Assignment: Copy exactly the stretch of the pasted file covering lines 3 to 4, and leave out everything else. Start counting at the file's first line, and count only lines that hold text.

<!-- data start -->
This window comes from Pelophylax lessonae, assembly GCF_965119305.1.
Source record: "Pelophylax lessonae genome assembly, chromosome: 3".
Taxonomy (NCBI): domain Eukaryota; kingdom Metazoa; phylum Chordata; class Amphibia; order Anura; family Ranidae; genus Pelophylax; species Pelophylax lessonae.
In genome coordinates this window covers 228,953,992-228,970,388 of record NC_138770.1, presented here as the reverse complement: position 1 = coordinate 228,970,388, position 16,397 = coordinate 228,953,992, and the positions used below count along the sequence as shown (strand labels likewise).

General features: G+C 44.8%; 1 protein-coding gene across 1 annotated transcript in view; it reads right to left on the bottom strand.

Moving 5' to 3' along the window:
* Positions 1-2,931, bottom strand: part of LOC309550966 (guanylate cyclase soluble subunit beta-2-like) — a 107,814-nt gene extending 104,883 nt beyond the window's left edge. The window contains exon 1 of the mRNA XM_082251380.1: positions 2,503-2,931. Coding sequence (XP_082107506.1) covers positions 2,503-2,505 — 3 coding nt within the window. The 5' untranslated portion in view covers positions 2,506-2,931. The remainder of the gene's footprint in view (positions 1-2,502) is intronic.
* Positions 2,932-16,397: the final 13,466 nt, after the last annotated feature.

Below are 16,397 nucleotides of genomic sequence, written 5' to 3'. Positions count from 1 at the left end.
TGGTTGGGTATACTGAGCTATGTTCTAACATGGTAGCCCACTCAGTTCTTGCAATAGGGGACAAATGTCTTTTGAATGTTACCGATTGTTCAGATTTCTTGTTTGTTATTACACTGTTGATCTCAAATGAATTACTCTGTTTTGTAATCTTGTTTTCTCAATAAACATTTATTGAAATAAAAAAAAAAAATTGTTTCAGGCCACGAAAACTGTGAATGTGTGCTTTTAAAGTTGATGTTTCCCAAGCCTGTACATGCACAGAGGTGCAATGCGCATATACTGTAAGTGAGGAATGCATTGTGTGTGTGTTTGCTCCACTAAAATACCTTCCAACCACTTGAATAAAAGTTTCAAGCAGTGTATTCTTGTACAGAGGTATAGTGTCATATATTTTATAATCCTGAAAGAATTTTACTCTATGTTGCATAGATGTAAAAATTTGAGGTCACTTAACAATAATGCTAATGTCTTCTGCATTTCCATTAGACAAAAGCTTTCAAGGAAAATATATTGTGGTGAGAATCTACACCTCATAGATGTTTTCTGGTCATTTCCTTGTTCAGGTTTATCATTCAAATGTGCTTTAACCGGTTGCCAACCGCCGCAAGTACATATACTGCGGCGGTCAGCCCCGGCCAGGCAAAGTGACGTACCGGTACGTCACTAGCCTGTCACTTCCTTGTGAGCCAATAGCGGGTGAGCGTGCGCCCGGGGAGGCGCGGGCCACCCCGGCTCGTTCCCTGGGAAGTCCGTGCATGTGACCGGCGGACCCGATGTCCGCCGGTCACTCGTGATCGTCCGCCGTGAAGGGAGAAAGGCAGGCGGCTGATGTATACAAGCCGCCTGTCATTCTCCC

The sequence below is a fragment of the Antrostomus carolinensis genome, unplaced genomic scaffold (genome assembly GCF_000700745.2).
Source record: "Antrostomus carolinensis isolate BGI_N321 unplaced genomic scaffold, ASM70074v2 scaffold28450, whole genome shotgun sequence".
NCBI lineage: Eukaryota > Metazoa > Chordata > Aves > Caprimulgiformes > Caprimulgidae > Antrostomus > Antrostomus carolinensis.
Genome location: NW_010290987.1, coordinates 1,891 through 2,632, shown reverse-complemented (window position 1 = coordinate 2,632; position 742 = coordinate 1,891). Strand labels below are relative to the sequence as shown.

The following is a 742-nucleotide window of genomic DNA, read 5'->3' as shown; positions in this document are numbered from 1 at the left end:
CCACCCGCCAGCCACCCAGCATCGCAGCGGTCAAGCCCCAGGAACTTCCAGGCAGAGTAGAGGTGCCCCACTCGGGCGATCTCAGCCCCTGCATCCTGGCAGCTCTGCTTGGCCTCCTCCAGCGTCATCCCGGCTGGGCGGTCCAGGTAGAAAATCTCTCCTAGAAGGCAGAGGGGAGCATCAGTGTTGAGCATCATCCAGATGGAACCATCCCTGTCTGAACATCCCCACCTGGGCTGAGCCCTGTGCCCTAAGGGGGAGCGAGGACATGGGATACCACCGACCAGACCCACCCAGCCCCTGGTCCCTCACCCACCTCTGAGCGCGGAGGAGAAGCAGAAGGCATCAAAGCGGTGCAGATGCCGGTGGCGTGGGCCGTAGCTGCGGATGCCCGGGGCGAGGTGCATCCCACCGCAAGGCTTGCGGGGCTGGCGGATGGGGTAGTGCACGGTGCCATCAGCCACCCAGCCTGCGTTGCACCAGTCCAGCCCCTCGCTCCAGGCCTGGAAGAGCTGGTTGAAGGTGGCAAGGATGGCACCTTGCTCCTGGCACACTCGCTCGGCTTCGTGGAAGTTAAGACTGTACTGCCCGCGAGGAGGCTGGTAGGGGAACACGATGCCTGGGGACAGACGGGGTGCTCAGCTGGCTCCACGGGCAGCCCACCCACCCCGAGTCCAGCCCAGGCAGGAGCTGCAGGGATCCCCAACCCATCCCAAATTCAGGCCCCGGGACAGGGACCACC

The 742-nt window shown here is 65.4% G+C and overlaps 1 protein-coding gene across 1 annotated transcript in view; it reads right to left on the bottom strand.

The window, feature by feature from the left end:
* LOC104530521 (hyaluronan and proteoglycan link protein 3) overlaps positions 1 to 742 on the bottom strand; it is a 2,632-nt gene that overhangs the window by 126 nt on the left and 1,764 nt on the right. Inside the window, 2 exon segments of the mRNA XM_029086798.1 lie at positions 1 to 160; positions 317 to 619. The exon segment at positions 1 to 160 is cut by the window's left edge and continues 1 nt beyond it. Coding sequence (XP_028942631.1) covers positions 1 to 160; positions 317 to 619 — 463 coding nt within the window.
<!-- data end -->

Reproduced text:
Taxonomy (NCBI): domain Eukaryota; kingdom Metazoa; phylum Chordata; class Amphibia; order Anura; family Ranidae; genus Pelophylax; species Pelophylax lessonae.
In genome coordinates this window covers 228,953,992-228,970,388 of record NC_138770.1, presented here as the reverse complement: position 1 = coordinate 228,970,388, position 16,397 = coordinate 228,953,992, and the positions used below count along the sequence as shown (strand labels likewise).